The numbers are worrying.
For the third consecutive year economic activity in the Cayman Islands has fallen.
That’s not good.
It means that we have been in a recession – and still are – for the past three years.
The question is, how do we get out of it?
We’ve made it clear to government that we don’t want direct taxation either on property or consumables. We’re fine with being ‘taxed’ through the duty we pay on goods we purchase; we’re making our own decisions about how much money to put into government coffers.
Statistics show that Cayman has lost 6,000 work permits. While some of those people may have gotten permanent residence, we can safely assume that the majority of them left. Fewer people living in the Cayman Islands means less money being spent, as is evidenced by a drop in imported goods.
A bright spot in the Economic and Statistics Office report was the growth in the tourism sector. While that is good, Cayman cannot rely solely on visitors to bolster our economy.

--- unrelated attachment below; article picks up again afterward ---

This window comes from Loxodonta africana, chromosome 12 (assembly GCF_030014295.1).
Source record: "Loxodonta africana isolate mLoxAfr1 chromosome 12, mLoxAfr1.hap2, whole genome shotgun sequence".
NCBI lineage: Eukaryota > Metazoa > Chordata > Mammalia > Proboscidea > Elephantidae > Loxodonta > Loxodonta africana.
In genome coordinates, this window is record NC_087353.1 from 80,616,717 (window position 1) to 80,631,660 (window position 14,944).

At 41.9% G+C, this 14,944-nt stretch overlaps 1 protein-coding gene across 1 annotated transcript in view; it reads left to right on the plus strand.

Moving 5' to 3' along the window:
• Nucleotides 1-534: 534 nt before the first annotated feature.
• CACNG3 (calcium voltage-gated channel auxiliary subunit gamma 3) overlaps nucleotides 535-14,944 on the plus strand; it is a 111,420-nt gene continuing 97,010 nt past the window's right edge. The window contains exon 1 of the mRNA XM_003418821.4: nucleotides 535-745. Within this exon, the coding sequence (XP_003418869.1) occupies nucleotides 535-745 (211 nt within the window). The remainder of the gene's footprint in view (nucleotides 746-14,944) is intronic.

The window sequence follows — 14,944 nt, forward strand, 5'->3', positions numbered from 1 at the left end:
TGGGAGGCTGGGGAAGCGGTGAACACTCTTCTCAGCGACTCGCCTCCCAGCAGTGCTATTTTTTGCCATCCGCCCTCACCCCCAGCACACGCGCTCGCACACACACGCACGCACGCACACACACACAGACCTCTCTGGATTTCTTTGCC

To us the only clear way to grow our economy is to create jobs.
That means investment and people.
Premier McKeeva Bush has made several suggestions of ways to grow Cayman’s economy, from the Dart deal, Cayman Enterprise City, medical tourism with Dr. Shetty’s proposed hospital to a proposed oil refinery in George Town. All of those ideas are good – except for the oil refinery – and if allowed to go through would create jobs and help Cayman’s economy grow. Those who consistently shout down those ideas have a right to do so, but they should be making their own suggestions of how to get us out of a recession instead of just constantly being negative.
The ESO report suggests that we’ll continue to have tough economic times through the remainder of this year. Something has to be done, and soon, to get us out of the doldrums. We’re tied with Jamaica as the only economy in the Caribbean that has posted a three-year negative gross domestic product. We can, and should, do better.